A Life Celebrated

Published 12:00 am Tuesday, September 24, 2002


NORCO – Earl Edward Cupit, long-time owner and operator of the Western Auto store on River Road in Norco, left behind a legacy of love in his adoration of his family and of children everywhere.

After he recently died, while sorting through his bills, papers were found that showed his donations to various children’s charities, including overseas “adopt-a-child” programs.

His wife, Norma, and his daughters, Linda Reif and Sandy Mannear, remember a loving husband and father, always with a smile on his face, ready with a hug and to be there for his children and grandchildren.

Cupit, 78, who died Sept. 13, was a native of Meadville, Miss., the youngest of 11 children. He apparently learned about love of children and Christian charity from his church, Cool Springs Methodist Church, and his parents, the late John Lee and Verna Hemphill Cupit.

When an older sister died, Cupit’s parents took in their two children. When two local black parents died, their surviving son was also taken in by the Cupits and raised with the rest of the children.

Earl Cupit was always an enterprising youngster. Once, when a county fair was scheduled, he talked his father into hauling a wagon-load of watermelons, intending to sell them for extra money. The family tried to talk him out of it, since everyone raised melons and no one would buy any.

Instead, at the fair, a political candidate preparing to make a speech approached the boy and asked how many melons $10 would buy him.

“Mister, you just bought a wagon-load!” Earl said, and the politician bought the load, giving out slices of melon to the crowd after his campaign speech.

On the way home, he asked his dad to stop at a store, and Earl spent the entire $10 on gifts for his family, including silk stockings for his mother and a new pocket knife for his father – and nothing for himself.

After he graduated as valedictorian of his class at Woodrow Wilson High School, World War II broke out, and he traveled to Bridgeport, Conn. to work in an airplane factory for the war effort. Cupit soon decided he wanted to enlist and turned down a promotion offer (and an exemption) and soon found himself working as a supply clerk. One day, while working in the mess hall, he heard the approach of a “buzz-bomb.” The bomb was deflected by a support pole and headed for the motor pool.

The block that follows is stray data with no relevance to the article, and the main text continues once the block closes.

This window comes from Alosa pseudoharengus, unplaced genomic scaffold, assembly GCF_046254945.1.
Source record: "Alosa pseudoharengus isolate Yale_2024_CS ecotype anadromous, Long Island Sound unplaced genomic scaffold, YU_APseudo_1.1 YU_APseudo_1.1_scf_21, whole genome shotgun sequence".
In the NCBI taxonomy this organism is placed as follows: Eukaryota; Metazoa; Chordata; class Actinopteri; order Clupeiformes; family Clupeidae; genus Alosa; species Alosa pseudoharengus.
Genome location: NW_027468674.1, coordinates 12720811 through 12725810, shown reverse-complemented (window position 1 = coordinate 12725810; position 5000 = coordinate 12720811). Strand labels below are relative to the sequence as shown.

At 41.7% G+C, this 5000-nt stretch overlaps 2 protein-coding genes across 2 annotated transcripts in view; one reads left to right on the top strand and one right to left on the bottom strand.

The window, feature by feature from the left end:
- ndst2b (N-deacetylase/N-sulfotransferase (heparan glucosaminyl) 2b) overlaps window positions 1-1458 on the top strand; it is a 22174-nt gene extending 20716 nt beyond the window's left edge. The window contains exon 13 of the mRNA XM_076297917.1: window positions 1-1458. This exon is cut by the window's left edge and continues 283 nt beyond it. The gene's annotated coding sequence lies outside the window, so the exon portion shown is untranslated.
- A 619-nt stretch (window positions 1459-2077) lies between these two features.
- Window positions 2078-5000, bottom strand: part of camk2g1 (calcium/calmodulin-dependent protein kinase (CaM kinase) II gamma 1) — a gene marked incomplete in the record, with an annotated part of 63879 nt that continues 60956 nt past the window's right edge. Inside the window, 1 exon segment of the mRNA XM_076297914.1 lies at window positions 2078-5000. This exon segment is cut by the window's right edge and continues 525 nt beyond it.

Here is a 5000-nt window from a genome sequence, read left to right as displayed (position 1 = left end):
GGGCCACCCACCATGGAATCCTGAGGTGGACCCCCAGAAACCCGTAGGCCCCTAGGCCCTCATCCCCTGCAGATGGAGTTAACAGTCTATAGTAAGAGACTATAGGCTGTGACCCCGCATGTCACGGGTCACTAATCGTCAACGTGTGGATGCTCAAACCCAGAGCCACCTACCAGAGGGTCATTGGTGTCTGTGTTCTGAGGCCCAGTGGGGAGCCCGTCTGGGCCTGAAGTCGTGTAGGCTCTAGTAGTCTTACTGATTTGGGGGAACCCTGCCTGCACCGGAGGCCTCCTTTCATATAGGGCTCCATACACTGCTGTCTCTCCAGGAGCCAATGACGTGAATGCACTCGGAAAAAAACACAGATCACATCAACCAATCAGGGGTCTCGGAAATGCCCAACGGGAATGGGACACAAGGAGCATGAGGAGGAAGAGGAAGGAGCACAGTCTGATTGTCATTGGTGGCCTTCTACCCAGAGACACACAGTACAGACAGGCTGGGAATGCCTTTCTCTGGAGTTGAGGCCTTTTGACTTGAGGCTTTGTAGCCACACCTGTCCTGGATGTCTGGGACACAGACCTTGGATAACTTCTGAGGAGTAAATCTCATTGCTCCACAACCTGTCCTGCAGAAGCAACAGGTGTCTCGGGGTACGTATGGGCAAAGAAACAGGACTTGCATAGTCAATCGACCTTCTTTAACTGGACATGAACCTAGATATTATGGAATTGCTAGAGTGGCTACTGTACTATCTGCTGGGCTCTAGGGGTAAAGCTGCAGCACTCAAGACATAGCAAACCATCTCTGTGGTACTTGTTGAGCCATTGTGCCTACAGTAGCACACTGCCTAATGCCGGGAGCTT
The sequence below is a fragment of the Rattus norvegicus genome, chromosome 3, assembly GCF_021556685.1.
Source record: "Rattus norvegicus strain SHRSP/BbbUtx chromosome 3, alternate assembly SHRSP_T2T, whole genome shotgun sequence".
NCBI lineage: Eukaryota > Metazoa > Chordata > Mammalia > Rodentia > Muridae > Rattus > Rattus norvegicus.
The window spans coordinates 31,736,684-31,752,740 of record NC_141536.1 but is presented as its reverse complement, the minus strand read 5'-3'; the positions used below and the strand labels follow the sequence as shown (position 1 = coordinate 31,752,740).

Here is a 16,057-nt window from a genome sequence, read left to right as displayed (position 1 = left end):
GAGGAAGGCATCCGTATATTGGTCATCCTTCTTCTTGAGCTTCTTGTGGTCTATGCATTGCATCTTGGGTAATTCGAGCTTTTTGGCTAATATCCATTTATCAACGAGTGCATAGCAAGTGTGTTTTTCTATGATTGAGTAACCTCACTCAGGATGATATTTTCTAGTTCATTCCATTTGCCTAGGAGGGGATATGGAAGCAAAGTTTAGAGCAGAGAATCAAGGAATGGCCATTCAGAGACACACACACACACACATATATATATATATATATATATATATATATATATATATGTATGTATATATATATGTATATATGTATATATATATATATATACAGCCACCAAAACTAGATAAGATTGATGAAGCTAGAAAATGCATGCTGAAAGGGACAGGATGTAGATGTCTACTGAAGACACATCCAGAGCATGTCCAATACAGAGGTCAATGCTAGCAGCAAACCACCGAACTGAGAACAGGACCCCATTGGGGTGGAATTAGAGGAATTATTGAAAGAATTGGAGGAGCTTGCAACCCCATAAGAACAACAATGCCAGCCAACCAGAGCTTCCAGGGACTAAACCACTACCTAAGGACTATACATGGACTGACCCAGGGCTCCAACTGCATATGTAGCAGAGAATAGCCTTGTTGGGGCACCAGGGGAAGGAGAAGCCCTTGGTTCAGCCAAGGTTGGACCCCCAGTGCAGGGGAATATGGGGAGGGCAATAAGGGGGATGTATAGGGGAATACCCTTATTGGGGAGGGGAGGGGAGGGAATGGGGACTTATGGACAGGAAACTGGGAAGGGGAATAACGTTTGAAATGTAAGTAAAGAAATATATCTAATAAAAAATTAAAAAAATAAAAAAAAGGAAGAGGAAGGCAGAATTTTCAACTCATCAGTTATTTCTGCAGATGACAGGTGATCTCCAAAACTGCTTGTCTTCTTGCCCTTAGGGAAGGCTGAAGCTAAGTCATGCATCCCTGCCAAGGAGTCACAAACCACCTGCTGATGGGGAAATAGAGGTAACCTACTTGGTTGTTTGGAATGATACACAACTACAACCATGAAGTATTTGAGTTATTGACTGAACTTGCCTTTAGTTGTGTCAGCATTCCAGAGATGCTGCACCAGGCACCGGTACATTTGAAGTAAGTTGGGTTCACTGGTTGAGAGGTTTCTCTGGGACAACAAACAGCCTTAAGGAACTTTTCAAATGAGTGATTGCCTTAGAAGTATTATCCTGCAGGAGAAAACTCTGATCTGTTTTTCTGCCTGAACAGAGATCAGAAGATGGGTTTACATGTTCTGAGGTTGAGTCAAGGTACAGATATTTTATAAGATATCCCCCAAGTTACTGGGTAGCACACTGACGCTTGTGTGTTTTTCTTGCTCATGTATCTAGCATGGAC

Cupit dived toward the motor pool then something slammed him to the ground and the bomb exploded. If he had reached the motor pool, he would have been killed. He ended up promoted to First Lieutenant.

After the war, Cupit studied business at Tulane University in New Orleans and remained a Tulane sports fan the rest of his life.

He had also played basketball for his high school and for the Tulane Green Wave.

He came home to marry little Norma Wagner in 1949, whom he had met in 1943, just before leaving for Europe and the war. Before long, he had a job as a Western Auto sales manager and the couple soon had their first daughter, Linda.

By the time Sandy came along, he felt it was time to have his own store, so Cupit opened one in 1958 on River Road, between St. Charles Street and Apple Street. Cupit soon gained a popular reputation, earning many new friends through his generous business practices and his civic activities. He was a member of the Veterans of Foreign Wars, American Legion, Lions Club and also served as parish Civil Defense director.

In his store, he never charged interest while allowing people to pay “on account.” During a strike at Shell, he called customers and told them to come pick up toys for their children, allowing them to pay only after the strike ended. This success allowed him to build a new store which opened in 1968 (now the Dollar General Store).

Meanwhile, at home, Cupit was always the loving husband and parent, while staying faithful to his Methodist upbringing. He helped push for the establishment of the St. Charles United Methodist Church in Destrehan and donated many items to the church as well, while supporting their activities and charities, including donations to their “sister church” in Cuba.

He supported his daughters through their many activities including as majorettes at Destrehan High School, “He never missed a single game, and always with this big smile on his face,” Sandy remembered.

As his grandchildren came up as well, he stayed just as involved in their lives.

“We’d run home and sit on his lap and he’d read to us,” Linda, whom her dad nicknamed “Cooter,” said. “He was the best dad you could ever imagine.”

Sandy, nicknamed “Tiger,” likewise recalled, “I never heard him yell, ever.”

After his retirement in 1995, following 37 years of work, he planted a vegetable garden and enjoyed his children and grandchildren, while caring for his beloved wife.

Finally, when the end came, Linda said she arrived at the hospital to see him after he had just passed away.

“And he had the most amazing smile on his face – a smile of recognition. He must have seen Jesus and his parents and his brothers and sisters,” she said.

Cupit is also survived by his grandchildren, Josh, Zac and Matthew Reif, and Kelly and Kristen Mannear. He is interred at St. Charles Borromeo Mausoleum in Destrehan.

Editor’s Note: As a regular feature, as often as we can, staff reporters will highlight the life of a local resident who recently passed away. It is meant as a gesture of respect and a nod to the adage, “Every life is noteworthy.” Let us know what you think by calling 985-652-9545.